Bills makes campaign stop in Red Wing
Economics teacher and U.S. Senate-hopeful Kurt Bills rolled into Red Wing aboard his blue campaign school bus Tuesday. No surprise, his lesson focused on the state of the U.S. economy.
"The Budget Control Act is the fiscal cliff," he warned during a stop at the Republican Eagle. He went so far as to call the measure "the Budget Uncontrolled Act" and described the looming Jan. 1 deadline as potentially catastrophic.
President Barack Obama signed into law Aug. 2, 2011, the act designed to resolve a debt-ceiling crisis. U.S. Sen. Amy Klobuchar, who is seeking a second six-year term, supported the act.
The federal government actually resolved nothing, Bills said. The consequences -- higher taxes and no actual government spending cuts -- come due in three months. The Republican quotes state economist Tom Stinson in saying the effects will be like going to bed Dec. 31 with today's gas prices and waking the next day to $10-plus a gallon.
"The alternative minimum tax will hit households like you wouldn't imagine," Bills said. Those paying the highest price will be small-business owners whose personal income tax returns cover their operations -- such as entrepreneurs and main street retailers.
"This is why I am running. There is no more time," Bills said. "This election isn't really Republican vs. Democrat; it's Americans vs. Washington."
He teaches first-hour economics as usual at Rosemount High School every weekday before hitting the campaign trail. Having visited 23 counties in the past week, he stayed closer to home early this week by concentrating in Dakota and Goodhue counties.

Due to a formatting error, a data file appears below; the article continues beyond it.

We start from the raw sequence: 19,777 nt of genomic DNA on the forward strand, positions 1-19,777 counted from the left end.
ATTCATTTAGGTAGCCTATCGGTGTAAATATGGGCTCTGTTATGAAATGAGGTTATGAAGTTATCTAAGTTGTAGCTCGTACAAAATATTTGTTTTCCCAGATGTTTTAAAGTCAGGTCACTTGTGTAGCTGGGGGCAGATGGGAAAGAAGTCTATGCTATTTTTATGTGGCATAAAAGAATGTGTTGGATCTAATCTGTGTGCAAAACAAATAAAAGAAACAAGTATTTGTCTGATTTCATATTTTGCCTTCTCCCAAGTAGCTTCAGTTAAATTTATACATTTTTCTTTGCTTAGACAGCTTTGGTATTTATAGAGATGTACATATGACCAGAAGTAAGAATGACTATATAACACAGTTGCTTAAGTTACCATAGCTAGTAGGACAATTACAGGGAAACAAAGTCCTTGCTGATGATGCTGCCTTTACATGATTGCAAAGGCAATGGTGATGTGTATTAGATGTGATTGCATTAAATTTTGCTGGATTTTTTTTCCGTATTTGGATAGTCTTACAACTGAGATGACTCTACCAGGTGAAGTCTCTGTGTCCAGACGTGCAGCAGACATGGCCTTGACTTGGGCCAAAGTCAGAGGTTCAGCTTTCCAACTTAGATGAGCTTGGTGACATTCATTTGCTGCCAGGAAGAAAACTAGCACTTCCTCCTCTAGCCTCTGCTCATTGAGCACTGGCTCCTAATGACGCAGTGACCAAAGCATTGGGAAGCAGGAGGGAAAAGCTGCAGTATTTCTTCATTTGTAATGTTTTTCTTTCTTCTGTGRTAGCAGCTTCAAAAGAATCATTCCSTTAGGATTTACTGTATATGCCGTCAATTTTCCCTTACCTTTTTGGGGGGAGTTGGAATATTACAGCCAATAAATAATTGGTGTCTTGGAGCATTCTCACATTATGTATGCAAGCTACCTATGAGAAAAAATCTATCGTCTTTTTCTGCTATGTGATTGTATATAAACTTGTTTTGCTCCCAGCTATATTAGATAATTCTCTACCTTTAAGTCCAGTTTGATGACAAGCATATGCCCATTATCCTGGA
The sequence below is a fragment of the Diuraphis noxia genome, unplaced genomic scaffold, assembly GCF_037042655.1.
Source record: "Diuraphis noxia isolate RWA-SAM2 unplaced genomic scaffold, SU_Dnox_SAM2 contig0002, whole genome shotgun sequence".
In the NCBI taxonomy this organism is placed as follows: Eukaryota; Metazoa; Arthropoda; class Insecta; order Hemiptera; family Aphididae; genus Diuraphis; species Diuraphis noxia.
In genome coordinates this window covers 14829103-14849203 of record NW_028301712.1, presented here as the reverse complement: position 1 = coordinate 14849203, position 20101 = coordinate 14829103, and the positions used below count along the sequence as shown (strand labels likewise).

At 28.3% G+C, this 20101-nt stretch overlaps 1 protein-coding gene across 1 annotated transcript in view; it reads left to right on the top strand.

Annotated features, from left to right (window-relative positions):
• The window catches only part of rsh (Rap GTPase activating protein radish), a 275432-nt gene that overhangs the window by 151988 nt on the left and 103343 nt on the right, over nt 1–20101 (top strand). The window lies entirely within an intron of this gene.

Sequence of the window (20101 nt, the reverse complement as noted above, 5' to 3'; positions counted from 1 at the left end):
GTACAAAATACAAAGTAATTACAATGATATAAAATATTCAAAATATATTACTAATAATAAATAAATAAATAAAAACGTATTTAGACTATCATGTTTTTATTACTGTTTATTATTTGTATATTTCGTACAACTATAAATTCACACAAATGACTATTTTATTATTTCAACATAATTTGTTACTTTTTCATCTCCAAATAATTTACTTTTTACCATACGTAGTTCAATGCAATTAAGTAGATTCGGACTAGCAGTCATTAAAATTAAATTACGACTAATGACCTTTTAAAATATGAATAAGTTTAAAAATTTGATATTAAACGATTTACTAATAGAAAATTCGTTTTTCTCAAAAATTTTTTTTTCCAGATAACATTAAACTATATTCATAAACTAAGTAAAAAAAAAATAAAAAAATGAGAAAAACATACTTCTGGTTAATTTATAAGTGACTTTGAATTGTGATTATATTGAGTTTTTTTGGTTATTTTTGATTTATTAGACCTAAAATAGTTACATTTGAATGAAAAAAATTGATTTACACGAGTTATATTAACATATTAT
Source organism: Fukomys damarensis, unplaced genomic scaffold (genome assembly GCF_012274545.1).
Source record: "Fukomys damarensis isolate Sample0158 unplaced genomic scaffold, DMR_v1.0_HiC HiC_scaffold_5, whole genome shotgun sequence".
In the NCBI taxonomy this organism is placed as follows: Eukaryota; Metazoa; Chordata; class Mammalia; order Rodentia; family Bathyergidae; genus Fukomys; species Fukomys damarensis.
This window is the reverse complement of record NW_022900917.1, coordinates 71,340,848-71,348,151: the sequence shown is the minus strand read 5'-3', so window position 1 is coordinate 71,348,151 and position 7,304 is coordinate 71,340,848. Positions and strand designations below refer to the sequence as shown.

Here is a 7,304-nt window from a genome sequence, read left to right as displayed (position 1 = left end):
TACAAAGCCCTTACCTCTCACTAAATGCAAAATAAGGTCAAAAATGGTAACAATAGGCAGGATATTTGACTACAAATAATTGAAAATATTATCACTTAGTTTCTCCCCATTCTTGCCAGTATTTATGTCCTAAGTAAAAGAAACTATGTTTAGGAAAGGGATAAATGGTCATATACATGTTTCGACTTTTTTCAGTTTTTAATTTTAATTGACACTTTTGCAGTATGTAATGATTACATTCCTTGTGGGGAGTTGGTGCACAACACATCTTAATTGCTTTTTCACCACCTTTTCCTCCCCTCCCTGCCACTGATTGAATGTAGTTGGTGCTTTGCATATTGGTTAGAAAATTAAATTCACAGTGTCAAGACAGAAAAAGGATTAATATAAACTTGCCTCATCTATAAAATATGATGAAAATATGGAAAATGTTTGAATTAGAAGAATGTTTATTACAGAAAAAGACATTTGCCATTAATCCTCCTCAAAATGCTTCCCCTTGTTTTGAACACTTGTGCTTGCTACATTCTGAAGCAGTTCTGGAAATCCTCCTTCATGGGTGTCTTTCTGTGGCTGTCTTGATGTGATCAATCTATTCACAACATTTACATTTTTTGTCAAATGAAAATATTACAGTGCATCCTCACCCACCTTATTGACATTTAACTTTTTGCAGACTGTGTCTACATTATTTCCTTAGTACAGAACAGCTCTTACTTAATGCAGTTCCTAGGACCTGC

The daily economics lessons continue, however, as he works to educate people about what the nation faces. He backs the five-year, budget-balancing measure GOP vice presidential candidate Ryan Paul and others propose called the Platform to Revitalize America.
"When Minnesotans read that plan -- and it is a tough plan -- I want them to realize this is what we need to do," Bills said.
Acknowledging he can't rival Klobuchar's campaign treasury, he likened the final weeks before Election Day to a sprint. He'll keep educating and then spend his dollars judiciously.
Government and government spending have grown during Klobuchar's time in office. Meanwhile, middle-class families have seen their net worth cut in half, he said.
"I don't want to see the national deficit double in six years again. I don't want to see unemployment double in six years again, I don't want to see gas prices double in six years again," Bills said. "There's a real distinction in the ways forward."